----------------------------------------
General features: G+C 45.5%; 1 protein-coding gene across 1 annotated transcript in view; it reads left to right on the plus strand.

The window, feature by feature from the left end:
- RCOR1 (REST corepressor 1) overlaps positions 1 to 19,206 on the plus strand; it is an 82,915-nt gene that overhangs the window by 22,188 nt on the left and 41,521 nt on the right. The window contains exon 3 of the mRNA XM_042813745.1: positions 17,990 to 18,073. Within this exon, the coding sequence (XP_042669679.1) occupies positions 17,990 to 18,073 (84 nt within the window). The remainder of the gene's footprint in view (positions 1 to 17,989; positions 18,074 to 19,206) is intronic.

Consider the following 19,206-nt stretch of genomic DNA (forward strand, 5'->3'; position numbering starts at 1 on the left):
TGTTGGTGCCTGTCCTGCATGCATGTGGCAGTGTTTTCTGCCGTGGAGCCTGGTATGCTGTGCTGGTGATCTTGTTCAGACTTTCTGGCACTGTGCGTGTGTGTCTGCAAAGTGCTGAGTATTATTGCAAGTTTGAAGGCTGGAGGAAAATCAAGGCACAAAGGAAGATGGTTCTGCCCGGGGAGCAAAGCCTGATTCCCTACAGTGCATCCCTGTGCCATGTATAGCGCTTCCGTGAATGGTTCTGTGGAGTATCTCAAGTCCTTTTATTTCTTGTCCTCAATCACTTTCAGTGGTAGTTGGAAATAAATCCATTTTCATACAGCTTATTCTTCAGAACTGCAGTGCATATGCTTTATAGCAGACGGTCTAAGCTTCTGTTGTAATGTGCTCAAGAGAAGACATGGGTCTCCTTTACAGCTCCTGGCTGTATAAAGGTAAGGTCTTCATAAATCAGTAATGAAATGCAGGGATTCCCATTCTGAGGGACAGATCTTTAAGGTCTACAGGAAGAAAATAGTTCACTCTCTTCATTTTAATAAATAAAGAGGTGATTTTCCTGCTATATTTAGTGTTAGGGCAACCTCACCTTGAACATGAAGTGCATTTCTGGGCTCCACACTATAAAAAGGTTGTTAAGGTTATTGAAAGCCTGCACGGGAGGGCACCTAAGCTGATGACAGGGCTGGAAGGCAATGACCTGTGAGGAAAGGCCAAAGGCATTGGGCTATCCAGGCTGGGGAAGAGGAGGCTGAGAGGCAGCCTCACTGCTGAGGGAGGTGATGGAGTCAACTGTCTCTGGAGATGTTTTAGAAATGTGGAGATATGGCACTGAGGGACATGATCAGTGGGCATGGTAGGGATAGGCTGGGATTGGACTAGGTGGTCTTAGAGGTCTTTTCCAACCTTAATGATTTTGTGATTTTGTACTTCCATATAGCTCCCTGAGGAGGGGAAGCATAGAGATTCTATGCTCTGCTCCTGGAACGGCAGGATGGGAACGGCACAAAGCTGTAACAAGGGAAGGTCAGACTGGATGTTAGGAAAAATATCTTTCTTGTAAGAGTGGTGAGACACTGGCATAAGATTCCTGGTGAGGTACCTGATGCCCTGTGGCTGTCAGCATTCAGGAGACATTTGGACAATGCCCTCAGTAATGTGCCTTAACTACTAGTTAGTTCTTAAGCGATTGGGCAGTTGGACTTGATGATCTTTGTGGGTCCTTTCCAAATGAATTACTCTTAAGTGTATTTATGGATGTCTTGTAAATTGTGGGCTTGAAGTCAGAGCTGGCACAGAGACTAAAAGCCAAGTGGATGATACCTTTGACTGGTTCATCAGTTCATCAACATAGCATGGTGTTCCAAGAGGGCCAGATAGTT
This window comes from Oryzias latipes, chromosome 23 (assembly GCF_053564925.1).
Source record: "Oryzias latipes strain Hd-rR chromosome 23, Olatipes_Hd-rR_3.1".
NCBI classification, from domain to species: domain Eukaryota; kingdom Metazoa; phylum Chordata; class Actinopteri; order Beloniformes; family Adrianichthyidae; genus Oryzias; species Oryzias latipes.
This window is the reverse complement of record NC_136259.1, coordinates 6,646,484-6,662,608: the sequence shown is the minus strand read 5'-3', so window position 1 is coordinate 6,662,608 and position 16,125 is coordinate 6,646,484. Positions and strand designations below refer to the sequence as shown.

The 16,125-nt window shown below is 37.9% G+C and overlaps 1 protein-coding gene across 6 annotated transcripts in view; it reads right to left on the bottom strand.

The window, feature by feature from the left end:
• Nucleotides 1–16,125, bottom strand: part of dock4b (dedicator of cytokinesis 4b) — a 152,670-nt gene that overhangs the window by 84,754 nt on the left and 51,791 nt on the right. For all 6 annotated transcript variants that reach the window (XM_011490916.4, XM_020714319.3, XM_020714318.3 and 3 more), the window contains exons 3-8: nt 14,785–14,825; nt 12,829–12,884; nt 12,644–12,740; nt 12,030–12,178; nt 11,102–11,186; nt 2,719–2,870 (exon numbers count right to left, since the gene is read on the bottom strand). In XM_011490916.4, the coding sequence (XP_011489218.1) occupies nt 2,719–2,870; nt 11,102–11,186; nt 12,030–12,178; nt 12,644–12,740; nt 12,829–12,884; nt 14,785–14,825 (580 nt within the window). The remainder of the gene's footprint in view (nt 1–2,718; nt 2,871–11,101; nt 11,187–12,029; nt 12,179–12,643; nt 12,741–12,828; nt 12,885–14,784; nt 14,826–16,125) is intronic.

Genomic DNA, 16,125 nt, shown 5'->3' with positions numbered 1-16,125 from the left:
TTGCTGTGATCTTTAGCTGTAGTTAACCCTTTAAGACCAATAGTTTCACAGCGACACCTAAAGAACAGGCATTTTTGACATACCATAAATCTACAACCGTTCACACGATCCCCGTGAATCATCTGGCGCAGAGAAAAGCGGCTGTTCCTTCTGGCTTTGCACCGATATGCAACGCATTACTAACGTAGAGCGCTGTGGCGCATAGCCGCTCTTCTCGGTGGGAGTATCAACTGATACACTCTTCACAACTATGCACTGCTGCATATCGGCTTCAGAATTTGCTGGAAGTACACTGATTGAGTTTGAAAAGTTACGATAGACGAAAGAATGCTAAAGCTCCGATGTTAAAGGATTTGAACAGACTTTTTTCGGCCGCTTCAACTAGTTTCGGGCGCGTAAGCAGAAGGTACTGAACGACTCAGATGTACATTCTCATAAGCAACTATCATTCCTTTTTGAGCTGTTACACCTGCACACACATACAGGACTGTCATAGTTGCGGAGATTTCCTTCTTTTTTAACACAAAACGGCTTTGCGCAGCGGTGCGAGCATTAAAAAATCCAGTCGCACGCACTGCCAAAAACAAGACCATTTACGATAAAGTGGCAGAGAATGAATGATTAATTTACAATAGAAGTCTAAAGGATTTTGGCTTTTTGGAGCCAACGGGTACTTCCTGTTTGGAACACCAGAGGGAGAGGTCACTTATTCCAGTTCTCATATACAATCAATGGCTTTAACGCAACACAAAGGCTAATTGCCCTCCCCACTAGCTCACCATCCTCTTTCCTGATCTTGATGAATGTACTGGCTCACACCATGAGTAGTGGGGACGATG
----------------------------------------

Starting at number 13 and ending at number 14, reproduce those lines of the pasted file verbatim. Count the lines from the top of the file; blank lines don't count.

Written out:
Genomic DNA, 16,125 nt, shown 5'->3' with positions numbered 1-16,125 from the left:
TTGCTGTGATCTTTAGCTGTAGTTAACCCTTTAAGACCAATAGTTTCACAGCGACACCTAAAGAACAGGCATTTTTGACATACCATAAATCTACAACCGTTCACACGATCCCCGTGAATCATCTGGCGCAGAGAAAAGCGGCTGTTCCTTCTGGCTTTGCACCGATATGCAACGCATTACTAACGTAGAGCGCTGTGGCGCATAGCCGCTCTTCTCGGTGGGAGTATCAACTGATACACTCTTCACAACTATGCACTGCTGCATATCGGCTTCAGAATTTGCTGGAAGTACACTGATTGAGTTTGAAAAGTTACGATAGACGAAAGAATGCTAAAGCTCCGATGTTAAAGGATTTGAACAGACTTTTTTCGGCCGCTTCAACTAGTTTCGGGCGCGTAAGCAGAAGGTACTGAACGACTCAGATGTACATTCTCATAAGCAACTATCATTCCTTTTTGAGCTGTTACACCTGCACACACATACAGGACTGTCATAGTTGCGGAGATTTCCTTCTTTTTTAACACAAAACGGCTTTGCGCAGCGGTGCGAGCATTAAAAAATCCAGTCGCACGCACTGCCAAAAACAAGACCATTTACGATAAAGTGGCAGAGAATGAATGATTAATTTACAATAGAAGTCTAAAGGATTTTGGCTTTTTGGAGCCAACGGGTACTTCCTGTTTGGAACACCAGAGGGAGAGGTCACTTATTCCAGTTCTCATATACAATCAATGGCTTTAACGCAACACAAAGGCTAATTGCCCTCCCCACTAGCTCACCATCCTCTTTCCTGATCTTGATGAATGTACTGGCTCACACCATGAGTAGTGGGGACGATG